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Engage youth for the right amount of time. As discussed, youth living in distressed communities have fewer opportunities to contribute to health and well-being in their communities. From an equity perspective, working with others to address community challenges and build leadership skills is something we want as many youths as possible to experience. By requiring youth-serving organizations to “turn over” teams within a year, we gave the youth the civic/leadership experience and cleared the way for another cohort to benefit from the experience. With the right resources, youth-serving organizations would probably be able to create an effective team, work with the community to develop and implement a project that improves health in the community and harnesses the time, talent, and energy of youth in a couple of months.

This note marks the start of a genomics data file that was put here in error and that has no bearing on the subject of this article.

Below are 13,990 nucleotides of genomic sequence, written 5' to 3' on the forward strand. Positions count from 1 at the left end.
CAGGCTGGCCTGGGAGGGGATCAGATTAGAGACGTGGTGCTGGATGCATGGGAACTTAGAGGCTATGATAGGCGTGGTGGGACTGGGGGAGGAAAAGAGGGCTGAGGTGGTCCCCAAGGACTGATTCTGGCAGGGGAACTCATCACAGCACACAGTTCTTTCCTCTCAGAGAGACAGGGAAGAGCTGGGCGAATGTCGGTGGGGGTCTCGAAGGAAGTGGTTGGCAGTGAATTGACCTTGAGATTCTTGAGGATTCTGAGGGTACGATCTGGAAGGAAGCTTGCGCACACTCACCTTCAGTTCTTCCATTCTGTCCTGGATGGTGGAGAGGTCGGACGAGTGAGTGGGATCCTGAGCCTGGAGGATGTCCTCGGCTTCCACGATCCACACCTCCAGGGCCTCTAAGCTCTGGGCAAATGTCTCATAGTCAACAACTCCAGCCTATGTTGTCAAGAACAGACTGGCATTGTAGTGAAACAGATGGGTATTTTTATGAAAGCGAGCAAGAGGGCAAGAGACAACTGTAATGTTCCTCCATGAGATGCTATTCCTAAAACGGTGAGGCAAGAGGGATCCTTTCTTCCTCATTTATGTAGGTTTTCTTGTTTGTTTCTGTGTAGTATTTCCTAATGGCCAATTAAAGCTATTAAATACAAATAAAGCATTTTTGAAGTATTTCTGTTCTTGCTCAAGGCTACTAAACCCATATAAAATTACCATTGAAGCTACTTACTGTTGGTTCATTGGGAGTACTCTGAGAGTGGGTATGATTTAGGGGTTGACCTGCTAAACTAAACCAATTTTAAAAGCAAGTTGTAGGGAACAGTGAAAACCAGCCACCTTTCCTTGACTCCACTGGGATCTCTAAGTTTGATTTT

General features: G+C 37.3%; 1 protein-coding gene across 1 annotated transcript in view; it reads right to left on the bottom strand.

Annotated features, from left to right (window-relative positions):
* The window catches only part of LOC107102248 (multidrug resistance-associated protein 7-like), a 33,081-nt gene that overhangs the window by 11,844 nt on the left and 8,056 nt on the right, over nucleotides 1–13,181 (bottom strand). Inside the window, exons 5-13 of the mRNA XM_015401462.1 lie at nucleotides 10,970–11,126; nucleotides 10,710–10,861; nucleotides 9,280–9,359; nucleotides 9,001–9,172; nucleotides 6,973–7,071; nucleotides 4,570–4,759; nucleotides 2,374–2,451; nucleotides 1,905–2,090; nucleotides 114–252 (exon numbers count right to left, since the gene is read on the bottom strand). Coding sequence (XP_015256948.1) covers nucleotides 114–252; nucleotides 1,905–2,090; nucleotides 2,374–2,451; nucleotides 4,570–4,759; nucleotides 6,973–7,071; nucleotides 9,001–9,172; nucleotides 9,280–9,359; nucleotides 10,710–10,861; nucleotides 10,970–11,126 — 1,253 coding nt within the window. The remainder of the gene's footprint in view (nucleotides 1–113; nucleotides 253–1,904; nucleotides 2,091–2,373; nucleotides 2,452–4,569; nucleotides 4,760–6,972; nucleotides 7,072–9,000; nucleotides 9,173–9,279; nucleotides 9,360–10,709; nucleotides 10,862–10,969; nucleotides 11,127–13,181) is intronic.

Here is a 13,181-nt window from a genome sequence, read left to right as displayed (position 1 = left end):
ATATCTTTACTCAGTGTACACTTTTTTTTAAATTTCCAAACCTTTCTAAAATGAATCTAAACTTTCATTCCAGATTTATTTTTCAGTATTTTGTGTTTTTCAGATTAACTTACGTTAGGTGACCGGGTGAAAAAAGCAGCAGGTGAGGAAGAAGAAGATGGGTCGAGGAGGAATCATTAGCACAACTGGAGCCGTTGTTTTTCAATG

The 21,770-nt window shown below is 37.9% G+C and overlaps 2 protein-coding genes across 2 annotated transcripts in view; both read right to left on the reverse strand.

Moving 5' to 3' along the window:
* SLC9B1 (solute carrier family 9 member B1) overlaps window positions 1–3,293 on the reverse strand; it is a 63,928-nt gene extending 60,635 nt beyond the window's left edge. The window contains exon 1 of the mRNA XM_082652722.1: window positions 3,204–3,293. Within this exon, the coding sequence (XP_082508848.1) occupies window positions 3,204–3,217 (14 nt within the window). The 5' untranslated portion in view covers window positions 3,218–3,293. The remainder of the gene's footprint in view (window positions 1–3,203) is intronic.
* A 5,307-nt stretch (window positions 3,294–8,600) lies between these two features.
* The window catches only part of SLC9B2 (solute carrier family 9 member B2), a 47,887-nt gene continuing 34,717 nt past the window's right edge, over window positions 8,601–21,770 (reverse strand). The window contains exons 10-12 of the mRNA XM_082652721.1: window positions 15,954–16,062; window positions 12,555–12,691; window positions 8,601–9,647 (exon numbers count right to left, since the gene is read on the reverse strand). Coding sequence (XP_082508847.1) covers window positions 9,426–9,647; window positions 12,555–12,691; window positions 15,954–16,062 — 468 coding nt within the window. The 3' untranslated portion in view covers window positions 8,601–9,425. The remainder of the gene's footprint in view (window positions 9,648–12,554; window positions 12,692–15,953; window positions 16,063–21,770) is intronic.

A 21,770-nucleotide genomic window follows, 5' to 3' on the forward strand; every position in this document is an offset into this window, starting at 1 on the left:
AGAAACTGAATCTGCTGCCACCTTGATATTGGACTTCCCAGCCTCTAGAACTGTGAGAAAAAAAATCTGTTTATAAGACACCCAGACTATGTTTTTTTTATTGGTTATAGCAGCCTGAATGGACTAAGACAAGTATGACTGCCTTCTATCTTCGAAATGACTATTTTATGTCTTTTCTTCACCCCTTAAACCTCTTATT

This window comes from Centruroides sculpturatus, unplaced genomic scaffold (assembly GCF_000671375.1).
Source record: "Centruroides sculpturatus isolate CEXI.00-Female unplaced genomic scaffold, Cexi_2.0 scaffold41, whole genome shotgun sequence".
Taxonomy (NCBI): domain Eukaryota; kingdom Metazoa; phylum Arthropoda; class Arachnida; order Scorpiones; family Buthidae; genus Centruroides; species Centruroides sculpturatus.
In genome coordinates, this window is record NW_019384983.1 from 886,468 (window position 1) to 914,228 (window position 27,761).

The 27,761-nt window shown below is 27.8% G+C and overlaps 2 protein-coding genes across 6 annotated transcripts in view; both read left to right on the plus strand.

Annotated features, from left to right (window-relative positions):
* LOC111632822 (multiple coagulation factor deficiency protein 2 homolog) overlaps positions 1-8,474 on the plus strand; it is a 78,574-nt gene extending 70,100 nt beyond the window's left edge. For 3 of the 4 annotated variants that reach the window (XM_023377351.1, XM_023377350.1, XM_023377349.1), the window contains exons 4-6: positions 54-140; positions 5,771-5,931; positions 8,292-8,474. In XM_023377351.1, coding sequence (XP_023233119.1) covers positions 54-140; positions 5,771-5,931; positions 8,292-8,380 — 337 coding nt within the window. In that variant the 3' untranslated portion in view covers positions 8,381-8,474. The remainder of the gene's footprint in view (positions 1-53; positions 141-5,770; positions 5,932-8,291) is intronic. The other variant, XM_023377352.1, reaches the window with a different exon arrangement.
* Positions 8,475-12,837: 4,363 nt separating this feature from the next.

We believe that more health funders should be funding initiatives that engage youth as partners in building health and increasing equity in their communities because we know that communities become healthier and more equitable when a diverse set of stakeholders are engaged in finding solutions. We hope that this piece has increased your interest in funding experiences that engage youth as partners.
For more information about the Next Generation Community Leaders initiative, please reach out to Bob Atkins at Atkins@NJHI.org.
Hart, D. & Atkins, R. (2011). American Sixteen and Seventeen-Year-Olds Are Ready to Vote. Annals of The American Academy of Political and Social Science 633, 201-222. 10.1177/0002716210382395.
Hart, D., & Youniss, J. (2018). Renewing Democracy in Young America. Oxford University Press.
Kress, C. A. (2006). Youth leadership and youth development: Connections and questions. New Directions for Youth Development, 2006(109), 45–56.
Larson, R. (2000). Toward a psychology of positive youth development. American Psychologist, 55(1), 170-183. doi: 10.1037/0003-066x.55.1.170